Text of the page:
On a Zoom call, Ombaka was joined by a fellow 2020 member Tolu Taiwo, and LèMíng Yocum, a Queer Network Program Organizer at API Chaya—a nonprofit community-based organization for survivors of domestic violence, sexual assault, and human trafficking. Yocum joined Queer The Land around the same time as Enabuele in 2019.

“Nonprofits are often the left hand of the government, providing the social services that the government is supposed to but doesn’t,” Yocum said. On my screen, Ombaka and Taiwo nod vehemently. “A nonprofit, to me, is a place where you can access the resources provided by the government and foundations, and funding that is so often close to the pocket where they aren’t gonna just be like ‘Here, have some money!’ They need you to go through these avenues [first],” Yocum said.

Ombaka added that “Queer The Land is [always] going to figure out a way.” Even if the way is unconventional to nonprofits, be it mutual aid, or direct no-string-attached donations, the hope is that their work sets precedent for disregarded communities who want to look out for each other. “I haven’t seen that in nonprofit spaces,” he said, and the sentiment echoes, yet again: We take care of us.

An authentic dream space: the first step in land ownership

House imperfections aside, Taiwo shared that despite the condition of the house, it was the vision and the what-could-be that moved her. “I remember when I stepped into the house for the first time,” she said. “I could [imagine] folks filling up the house and having meetings there. I could see the space for the garden. I could see the library that I [dreamt] about. It was very beautiful to be in a space that I had dreams for [that I thought] was beyond me.”

The house used to be the Emma Goldman Finishing School, an egalitarian and anarchist housing community in the Beacon Hill neighborhood of Seattle that was founded in 1996. The house had originally been worth $1.4 million dollars, but due to a lawsuit regarding the damage done by its residents over time, it had to be sold at a reduced rate of $225,000. The drastic change in price allowed Queer The Land’s vision of owning a home to be very possible.

This was the year-long battle: Rhonda Busby and Sheldon Cooper, who owned the house, were initially excited to sell it to Queer The Land given the alignment of the collective’s mission and the history of the house. In a meeting with the owners and Evergreen Land Trust (which encourages the development of cooperative communities and sustainable land use practices), the collective shared their excitement about finally having a house, including the possibility that maybe one day they could even establish their own land trust. Busby and Cooper, interpreting this as Queer The Land wanting to possess, sell, and make profit off the house, pulled the deal. Ultimately, they agreed to sell the house with a covenant: Queer The Land was not to part ways with the land trust until they demonstrate their ability to run the home, under Evergreen Land Trust, successfully.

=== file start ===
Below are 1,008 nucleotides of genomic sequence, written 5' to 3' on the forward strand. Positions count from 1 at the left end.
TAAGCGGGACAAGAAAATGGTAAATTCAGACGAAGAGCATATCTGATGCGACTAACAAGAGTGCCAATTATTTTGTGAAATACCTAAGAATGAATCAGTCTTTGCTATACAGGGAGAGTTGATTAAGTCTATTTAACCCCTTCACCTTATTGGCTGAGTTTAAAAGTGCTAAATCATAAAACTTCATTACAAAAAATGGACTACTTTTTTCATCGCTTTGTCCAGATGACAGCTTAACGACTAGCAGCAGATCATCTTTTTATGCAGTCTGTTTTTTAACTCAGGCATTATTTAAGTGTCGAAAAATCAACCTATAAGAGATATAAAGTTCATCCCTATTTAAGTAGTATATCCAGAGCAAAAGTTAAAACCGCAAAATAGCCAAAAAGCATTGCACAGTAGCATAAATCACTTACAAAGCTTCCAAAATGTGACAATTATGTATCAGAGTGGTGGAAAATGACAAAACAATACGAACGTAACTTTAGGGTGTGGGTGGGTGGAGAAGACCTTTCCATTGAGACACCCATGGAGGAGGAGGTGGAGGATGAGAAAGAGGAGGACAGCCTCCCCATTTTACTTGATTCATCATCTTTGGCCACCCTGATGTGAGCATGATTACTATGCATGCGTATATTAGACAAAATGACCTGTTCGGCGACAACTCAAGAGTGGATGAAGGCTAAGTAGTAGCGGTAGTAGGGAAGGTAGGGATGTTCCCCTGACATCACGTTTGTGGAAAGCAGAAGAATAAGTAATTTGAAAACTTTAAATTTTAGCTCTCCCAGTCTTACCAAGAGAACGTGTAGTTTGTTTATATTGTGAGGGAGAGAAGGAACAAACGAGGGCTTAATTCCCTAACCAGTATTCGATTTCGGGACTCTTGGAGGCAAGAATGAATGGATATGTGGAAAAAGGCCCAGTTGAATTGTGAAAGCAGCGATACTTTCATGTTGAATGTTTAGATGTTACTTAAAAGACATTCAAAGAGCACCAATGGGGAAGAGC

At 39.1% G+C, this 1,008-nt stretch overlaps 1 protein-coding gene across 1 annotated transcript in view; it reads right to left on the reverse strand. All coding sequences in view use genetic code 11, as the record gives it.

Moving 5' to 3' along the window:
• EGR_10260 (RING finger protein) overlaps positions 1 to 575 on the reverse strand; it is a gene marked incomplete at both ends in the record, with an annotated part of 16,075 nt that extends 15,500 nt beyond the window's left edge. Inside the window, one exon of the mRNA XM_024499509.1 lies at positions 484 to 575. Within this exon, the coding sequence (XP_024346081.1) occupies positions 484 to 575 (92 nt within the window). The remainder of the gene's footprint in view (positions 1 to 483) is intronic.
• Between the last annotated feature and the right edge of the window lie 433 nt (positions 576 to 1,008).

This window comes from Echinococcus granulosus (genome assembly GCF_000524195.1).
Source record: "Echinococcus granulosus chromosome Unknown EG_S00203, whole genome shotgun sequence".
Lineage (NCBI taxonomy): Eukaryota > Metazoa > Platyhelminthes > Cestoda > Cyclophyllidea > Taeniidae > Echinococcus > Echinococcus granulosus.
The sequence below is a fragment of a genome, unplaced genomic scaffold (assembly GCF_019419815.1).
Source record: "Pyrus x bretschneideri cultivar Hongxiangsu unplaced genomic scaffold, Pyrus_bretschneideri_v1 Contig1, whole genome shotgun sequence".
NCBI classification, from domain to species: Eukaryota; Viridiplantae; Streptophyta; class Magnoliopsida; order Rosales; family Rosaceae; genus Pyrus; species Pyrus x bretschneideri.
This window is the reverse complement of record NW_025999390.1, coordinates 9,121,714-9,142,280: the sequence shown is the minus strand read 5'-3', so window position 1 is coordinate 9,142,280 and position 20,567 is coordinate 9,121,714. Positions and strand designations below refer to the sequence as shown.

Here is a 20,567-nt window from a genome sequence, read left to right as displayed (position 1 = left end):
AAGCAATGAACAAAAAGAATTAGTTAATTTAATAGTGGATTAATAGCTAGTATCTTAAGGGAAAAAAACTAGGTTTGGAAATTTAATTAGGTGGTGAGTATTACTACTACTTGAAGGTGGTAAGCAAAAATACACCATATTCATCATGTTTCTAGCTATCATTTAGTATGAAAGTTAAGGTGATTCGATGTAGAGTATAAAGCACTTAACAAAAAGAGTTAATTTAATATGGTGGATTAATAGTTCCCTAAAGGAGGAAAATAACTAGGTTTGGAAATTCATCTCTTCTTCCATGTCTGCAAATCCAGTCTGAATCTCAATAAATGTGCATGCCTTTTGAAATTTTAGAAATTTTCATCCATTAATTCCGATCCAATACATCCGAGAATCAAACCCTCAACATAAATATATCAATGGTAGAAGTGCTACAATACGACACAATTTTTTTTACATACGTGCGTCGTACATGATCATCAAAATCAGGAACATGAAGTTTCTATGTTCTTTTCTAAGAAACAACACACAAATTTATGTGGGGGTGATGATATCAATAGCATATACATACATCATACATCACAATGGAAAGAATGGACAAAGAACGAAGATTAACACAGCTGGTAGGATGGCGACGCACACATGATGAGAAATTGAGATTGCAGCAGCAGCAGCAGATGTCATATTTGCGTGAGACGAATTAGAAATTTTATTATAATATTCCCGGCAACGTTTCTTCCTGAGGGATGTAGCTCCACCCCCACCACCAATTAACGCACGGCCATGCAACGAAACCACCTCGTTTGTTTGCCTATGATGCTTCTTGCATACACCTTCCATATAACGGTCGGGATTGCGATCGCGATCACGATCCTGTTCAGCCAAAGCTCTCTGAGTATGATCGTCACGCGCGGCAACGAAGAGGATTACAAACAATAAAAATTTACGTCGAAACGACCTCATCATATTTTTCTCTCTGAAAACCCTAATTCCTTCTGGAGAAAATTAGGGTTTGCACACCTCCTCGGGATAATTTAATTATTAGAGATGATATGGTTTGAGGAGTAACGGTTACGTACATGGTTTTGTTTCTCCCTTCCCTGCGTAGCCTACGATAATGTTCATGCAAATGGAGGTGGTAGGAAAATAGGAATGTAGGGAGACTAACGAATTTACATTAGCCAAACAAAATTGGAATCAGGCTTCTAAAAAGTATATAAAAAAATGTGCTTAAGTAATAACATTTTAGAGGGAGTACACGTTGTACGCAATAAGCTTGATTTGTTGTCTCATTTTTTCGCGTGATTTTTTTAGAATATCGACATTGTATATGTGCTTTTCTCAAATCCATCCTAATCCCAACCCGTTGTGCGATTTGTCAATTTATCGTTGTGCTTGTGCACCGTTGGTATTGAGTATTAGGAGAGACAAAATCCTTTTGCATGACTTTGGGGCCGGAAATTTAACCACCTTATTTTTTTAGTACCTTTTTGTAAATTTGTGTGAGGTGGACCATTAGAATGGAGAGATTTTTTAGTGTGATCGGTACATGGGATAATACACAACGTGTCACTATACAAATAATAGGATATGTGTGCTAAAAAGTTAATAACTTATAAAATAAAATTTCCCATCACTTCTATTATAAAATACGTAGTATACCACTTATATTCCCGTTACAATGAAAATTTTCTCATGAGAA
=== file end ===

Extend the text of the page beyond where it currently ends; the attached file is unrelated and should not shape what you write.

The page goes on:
“They basically made us beg,” Enabuele explained during a call. “[Getting a covenant] is racist as hell, especially given Seattle’s history with redlining. People have covenants in their deeds, and they don’t even know that.”

Since then, the house had been in rotation with different contractors to vet, and recently settled on a promising one. As of now, subcontractors have been walking through the house, and their renovation plans are closer than ever.

Ombaka looks forward to the day the collective is able to feed themselves using the produce grown in their own garden and cooked in their house’s kitchen. “We center convening with each other because that’s when we go to authentic dream spaces,” they said. “When you’re comfortable, when you’re fed, when you’re with people you trust.”

Looking ahead into the future of QTL

It was clear to me, then, that much of Queer The Land’s visions go back to the idea of the land itself: their house that resides on the land property, the garden in which fruits and vegetables will grow from below, even the fact that the collective consists of real community members ‘on the ground’ who serve fellow members also ‘on the ground’. And in light of so much of what LGBTQ people have on the line recently, be it permission to transition or the ability to watch drag queens at brunch, the grounded work of Queer The Land reminds people that yet again, and always: We take care of us.

Although Neesha and their spouse Aimée-Josiane have since moved to Atlanta to start a family, Neesha is optimistic about Queer The Land’s impact outside of Seattle. And for other collectives in Seattle, it has already begun.

GenPride, an organization for aging, senior, and elderly LGBTQ people in Seattle announced the development of an eight-story, LGBTQ-affirming affordable senior housing just months after Queer The Land purchased their home. Trans Woman of Color Solidarity Network (TWOCSN) acquired a permanent home in Aug. 2022 called the “House of Constance” program, which will provide housing and services for Black trans women and femmes in an 8-bedroom house in Capitol Hill, Seattle’s gayborhood. In Oct. 2022, the Lavender Rights Project, an organization for Black LGBTQ members of Tacoma, Wa. released a project charter wherein a housing facility for thirty LGBTQ tenants is in the works.

“We are a model for folks,” Neesha Powell-Ingabire said.

“I would love to see queer and trans BIPOC continue to be autonomous, to express our self-determination that we can do it. We don’t have to wait for nonprofits to do it. We don’t have to wait for the government to do it. We can do it on our own. If we don’t know how, we can find people in our communities to know how we can share skills, we can share resources, and that’s the beauty of being in a collective.”

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Denny Agassi

Denny |

Denny is a writer, actor, and musician who has co-starred in POSE (FX) and New Amsterdam (NBC), and will appear in the upcoming series City On Fire (Apple TV). Aside from The Grammy, Allure Magazine, PAPER, and more, her recent writing—“He Made Affection Feel Simple”—was published in The New York Times’ Modern Love.